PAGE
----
Can your dentist help your arthritis?


If you are one of the half a million people in the UK who have rheumatoid arthritis, and I include myself among them, then going to the Dentist doesn’t usually suggest itself as a cure. However, some new studies published in the Journal of Periodontology show that there is definitely a link between a healthy mouth and a healthy body.

Research by the Case Western Reserve University School in Cleveland USA supports existing reports linking gum disease with arthritic pain and inflammation. Arthritis is definitely inflamed by toxins in the body and tooth decay and gum disease are both natural homes for toxins. They monitored 40 people with moderate or severe periodontitis and severe rheumatoid arthritis to see if dental treatment made any difference to their arthritis. If the subjects had toothache or painful teeth then extracting them seemed to have a positive impact on arthritic pain. It was made even better if the dental treatment was combined with taking anti-inflammatory drugs.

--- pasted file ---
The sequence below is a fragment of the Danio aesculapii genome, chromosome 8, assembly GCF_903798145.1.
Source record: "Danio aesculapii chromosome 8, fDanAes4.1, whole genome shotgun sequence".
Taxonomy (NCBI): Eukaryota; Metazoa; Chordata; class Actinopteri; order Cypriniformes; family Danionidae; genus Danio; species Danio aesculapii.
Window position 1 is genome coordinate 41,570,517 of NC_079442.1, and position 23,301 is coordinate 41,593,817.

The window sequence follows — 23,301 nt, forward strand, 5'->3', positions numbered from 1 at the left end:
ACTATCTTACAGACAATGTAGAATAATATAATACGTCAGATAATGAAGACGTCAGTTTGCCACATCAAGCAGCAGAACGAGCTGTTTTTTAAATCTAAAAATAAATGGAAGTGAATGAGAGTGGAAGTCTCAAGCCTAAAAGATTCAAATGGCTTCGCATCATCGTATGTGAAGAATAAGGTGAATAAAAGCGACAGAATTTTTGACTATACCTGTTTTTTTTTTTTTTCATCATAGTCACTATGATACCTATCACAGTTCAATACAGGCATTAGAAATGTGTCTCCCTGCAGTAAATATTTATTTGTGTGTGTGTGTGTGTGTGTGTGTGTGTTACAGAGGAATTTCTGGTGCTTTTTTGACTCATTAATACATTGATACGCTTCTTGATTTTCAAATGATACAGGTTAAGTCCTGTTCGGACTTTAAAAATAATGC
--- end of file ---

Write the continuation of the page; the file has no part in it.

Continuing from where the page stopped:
Gum disease no joke
A huge number of us will suffer gum disease at some point in our lives, with some estimates putting it as high as 19 in 20 people. There are significant potential risks as gum disease has been linked to not only arthritis, but heart disease, strokes, diabetes and premature births.

Beat gum disease with a cuppa


Now you know how fond I am of green tea, and actually I have found a new one in my supermarket made by Dr Stuart which combines green tea and rice. Sounds disgusting but actually it sweetens the green tea, and makes it more palatable and as I have just found another good reason for drinking it, I encourage you to try it. A cup of green tea per day may help keep gum disease at bay, a new study suggests.

A report in the Journal of Periodontology says that researchers at Kyushu University in Fukuoka, Japan found that among middle-aged Japanese men, the odds of having gum disease declined as their intake of green tea went up. For each daily cup they drank, the risk of having signs of gum disease – including receding, easily bleeding gums – went down and this may be because green tea has a high concentration of antioxidant compounds called polyphenols. Much gum disease arises from bacterial infection, and lab research suggests that green tea polyphenols can inhibit those germs and the damage they cause. It is of course no substitute for good oral hygiene and the dentist, but prevention is always better than cure – particularly when green tea has so many other health benefits as well.